News > Review: Tim Hussey “Aphasia”

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by Marjorie Rawle

Picture for a moment your most basic daily experiences – ordering coffee in a noisy cafe, thanking a stranger who holds open a door, calling your friends to make plans for the evening. Now imagine that you have lost all power to communicate, and these along with many other once simple tasks have suddenly become impossible. This is the sensation Tim Hussey seeks to harness for us in his latest series of paintings, aptly entitled Aphasia.

IMG_4184The artist draws parallels in his recently uprooted lifestyle – floating back and forth between Los Angeles and Charleston – with this communicative disorder that can rob someone of their language abilities. His paintings are strictly of-the-moment with little to no planning or drafting, direct reflections of his placement in his surroundings. So when these surroundings are new or constantly changing, it causes a kind of struggle to survey and subsequently communicate current feelings on what’s happening around him. The result of this continued reevaluation transferred onto canvas, however, is the most unexpected and beautiful part of the story.

With a cursory glance at the body of work as a whole, the mysterious pastel pinks, cool grays, and creamy yellows are an invitation to come closer to these otherwise intimidatingly large canvases. The closer you hover, though, the more mysterious it all becomes. Some feel like paintings on top of paintings, particularly in Aphasia 2 where a distinct, light gray layer peeks through the holes in the darker layer that blankets it. The masses of tranquil, muted tones are spotted with bright spurts of color and mere fragments of inexplicable images – a grey figure points into the distance in Aphasia 1, a serpentine creature curls along the top of Aphasia 3, and a fuzzy hoofed animal gallops across the space of Aurem in Terram 1. There is no clear narrative that weaves in and out of this painted world that Hussey shows us, and that’s exactly the point. He lets us take the wheel and interpret for ourselves exactly what all of these pieces and parts mean, commenting on the complexity of human interpretation and communication mechanisms.8e08d7e3-3d77-4330-9341-b82a760ba357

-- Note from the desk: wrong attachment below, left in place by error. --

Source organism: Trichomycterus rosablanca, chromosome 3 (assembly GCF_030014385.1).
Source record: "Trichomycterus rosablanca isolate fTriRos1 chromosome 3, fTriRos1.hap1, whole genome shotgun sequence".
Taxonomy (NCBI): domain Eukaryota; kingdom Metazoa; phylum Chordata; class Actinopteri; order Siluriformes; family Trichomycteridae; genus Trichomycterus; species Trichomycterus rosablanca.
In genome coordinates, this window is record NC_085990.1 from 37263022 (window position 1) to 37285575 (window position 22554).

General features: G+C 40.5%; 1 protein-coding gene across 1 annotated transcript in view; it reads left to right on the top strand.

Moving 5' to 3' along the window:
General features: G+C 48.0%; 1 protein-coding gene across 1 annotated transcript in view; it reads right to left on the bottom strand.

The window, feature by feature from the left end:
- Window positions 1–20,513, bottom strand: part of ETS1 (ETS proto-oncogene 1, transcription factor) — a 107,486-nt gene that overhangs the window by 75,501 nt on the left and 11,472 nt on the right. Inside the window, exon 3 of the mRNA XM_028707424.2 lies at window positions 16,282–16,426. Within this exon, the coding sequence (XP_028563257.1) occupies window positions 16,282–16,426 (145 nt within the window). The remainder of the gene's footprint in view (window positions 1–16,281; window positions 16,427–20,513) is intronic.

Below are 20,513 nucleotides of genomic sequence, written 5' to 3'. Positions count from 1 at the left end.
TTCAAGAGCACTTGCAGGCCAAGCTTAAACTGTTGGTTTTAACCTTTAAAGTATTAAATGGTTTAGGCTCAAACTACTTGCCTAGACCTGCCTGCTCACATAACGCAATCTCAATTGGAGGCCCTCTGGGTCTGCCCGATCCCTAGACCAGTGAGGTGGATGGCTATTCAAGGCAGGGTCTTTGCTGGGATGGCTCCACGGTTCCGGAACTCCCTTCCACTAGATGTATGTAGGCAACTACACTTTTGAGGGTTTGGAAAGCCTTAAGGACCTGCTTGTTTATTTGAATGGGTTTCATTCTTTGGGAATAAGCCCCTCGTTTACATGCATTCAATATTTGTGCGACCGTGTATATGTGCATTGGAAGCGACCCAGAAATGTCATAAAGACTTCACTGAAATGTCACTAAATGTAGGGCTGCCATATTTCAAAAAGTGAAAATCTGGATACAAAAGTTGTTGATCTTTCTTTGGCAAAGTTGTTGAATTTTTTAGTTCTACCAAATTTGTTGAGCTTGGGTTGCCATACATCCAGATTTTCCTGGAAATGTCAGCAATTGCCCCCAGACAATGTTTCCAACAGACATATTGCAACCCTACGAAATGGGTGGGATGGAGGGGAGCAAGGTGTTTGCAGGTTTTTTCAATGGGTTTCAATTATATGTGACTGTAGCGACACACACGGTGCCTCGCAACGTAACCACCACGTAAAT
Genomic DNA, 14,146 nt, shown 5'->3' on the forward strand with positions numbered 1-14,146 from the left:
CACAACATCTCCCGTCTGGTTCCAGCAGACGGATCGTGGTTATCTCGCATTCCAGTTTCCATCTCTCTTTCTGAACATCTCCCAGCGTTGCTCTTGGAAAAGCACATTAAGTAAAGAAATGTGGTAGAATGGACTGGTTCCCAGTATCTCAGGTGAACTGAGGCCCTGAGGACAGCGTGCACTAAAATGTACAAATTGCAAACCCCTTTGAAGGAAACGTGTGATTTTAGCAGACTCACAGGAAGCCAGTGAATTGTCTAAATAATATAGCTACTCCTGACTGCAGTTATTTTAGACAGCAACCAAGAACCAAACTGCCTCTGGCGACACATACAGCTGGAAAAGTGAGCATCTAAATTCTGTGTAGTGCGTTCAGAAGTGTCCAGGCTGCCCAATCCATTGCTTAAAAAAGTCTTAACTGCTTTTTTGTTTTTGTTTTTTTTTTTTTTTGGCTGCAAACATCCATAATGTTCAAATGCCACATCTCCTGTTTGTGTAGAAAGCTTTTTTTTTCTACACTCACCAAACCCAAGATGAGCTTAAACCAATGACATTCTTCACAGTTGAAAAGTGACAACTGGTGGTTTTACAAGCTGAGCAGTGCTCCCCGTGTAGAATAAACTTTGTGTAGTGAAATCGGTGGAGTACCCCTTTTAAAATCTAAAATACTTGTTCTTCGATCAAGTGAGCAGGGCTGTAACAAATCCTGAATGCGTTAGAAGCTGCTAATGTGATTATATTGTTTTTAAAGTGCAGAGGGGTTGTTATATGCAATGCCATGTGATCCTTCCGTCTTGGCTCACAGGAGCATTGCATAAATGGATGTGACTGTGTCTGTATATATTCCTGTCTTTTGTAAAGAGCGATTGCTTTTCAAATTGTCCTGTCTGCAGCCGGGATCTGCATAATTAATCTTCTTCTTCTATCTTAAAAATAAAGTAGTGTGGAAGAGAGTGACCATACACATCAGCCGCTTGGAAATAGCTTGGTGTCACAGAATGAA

Tim Hussey’s Aphasia doesn’t tell us a story – it gives us the tools to build our own. We are encouraged, and in some ways almost forced, to use our basic ability to reflect and respond to what is in front of us. Ironically enough, Hussey’s series, named after a medical roadblock to individual expression, sparks an unavoidable desire in its viewers to participate and become creators alongside him.

 Aphasia is on view now through December 12, 2015 at the George Gallery, 50 Bogard Street, Charleston SC. For more information, call 843.579.7328 or email anne@georgegalleryart.com; regular hours are Tuesday-Friday 10-5, Saturday 11-5 and by appointment.

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Posted on November 16, 2015 by admin.

Categories: Review, Visual Art

Tags: Contemporary Art, George Younts, Tim Hussey

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